Guy Thomas, Honorary Lecturer in Actuarial Science at the School of Mathematics, Statistics and Actuarial Science, has received the Kulp-Wright Book Award for 2019 for his book Loss Coverage: Why Insurance Works Better with Some Adverse Selection.
The Kulp-Wright Book Award has been presented annually since 1944 by the American Risk and Insurance Association, the premier association of academic researchers in risk and insurance. The award is intended to recognise the most significant book in the risk management and insurance field published in each year.
Loss Coverage was written as part of the Actuarial Science Group’s ongoing research on public policy aspects of risk classification. Guy has been pursuing this research programme for a number of years, jointly with Pradip Tapadar, Senior Lecturer in Actuarial Science, and research students (MingJie Hao PhD 2017, and more recently Indradeb Chatterjee).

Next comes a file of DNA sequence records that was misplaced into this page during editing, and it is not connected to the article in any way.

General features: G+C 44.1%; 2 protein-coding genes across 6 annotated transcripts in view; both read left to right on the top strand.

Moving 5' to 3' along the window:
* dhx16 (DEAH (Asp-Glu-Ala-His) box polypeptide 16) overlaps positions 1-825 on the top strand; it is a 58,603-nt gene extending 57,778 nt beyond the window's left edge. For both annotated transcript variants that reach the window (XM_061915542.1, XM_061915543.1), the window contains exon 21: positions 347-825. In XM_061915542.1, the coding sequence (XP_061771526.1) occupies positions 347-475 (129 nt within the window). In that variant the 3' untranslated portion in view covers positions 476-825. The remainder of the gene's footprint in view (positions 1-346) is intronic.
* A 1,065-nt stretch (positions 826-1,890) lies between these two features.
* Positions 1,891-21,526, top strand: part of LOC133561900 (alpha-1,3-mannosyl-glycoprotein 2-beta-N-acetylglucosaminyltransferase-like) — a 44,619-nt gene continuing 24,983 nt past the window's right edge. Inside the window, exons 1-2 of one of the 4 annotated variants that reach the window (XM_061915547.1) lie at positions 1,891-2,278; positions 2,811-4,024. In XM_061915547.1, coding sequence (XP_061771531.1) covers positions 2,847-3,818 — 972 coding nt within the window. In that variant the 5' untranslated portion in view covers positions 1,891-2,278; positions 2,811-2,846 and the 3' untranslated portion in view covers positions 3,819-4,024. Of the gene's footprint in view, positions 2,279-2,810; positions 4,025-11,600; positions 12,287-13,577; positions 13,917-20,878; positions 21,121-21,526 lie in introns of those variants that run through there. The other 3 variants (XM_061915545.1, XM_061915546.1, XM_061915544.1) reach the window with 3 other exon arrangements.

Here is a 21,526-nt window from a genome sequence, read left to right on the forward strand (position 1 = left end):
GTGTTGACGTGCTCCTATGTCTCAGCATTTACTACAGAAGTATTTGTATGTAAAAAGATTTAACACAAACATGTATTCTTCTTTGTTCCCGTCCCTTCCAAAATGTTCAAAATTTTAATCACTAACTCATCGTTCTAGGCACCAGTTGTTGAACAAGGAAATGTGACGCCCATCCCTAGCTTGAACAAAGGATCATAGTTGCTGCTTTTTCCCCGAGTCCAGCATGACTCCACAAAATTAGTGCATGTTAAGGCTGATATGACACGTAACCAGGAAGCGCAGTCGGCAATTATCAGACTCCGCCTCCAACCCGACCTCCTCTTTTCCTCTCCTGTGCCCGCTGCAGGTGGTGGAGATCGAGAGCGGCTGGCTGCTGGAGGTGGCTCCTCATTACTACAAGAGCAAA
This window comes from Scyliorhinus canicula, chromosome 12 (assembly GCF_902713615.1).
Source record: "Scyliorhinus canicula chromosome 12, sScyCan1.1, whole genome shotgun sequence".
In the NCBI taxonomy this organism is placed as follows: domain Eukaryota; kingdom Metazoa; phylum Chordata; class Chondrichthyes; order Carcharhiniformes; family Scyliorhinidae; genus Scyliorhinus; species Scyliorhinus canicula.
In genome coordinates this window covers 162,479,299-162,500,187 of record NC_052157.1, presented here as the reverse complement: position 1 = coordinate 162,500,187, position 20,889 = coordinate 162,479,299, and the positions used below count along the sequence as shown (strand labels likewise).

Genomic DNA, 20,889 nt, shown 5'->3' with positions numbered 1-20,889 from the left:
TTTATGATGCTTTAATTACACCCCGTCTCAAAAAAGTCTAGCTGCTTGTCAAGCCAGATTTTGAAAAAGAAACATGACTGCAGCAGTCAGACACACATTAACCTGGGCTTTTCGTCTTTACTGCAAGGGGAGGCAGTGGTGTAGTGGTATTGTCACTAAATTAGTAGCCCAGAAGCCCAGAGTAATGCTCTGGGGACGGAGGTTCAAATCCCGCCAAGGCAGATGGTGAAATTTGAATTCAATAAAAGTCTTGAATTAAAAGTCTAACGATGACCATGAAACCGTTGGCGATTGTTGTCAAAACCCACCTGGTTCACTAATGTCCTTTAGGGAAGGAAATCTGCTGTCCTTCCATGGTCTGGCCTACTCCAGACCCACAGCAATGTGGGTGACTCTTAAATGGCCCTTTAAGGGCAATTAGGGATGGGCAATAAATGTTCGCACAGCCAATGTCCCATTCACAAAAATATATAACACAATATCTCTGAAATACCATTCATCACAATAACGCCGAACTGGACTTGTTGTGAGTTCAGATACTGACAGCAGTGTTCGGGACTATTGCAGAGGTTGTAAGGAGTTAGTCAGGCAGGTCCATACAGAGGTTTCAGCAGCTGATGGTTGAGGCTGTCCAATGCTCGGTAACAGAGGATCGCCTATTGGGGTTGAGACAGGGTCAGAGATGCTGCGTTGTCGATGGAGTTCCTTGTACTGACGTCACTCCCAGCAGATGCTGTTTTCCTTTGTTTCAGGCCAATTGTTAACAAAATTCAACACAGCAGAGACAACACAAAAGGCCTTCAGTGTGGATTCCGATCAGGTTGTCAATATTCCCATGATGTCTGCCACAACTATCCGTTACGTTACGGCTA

The central insight of this work is that adverse selection – traditionally perceived as a problem by actuaries – can often have benefits for society as a whole. This is because some degree of adverse selection is always needed to maximise ‘loss coverage’, the fraction of society’s total losses which is compensated by insurance.
Publications from this research programme in recent years have included papers all the main English language actuarial journals, and Guy’s book (published by Cambridge University Press) which has now been recognised by the ARIA award.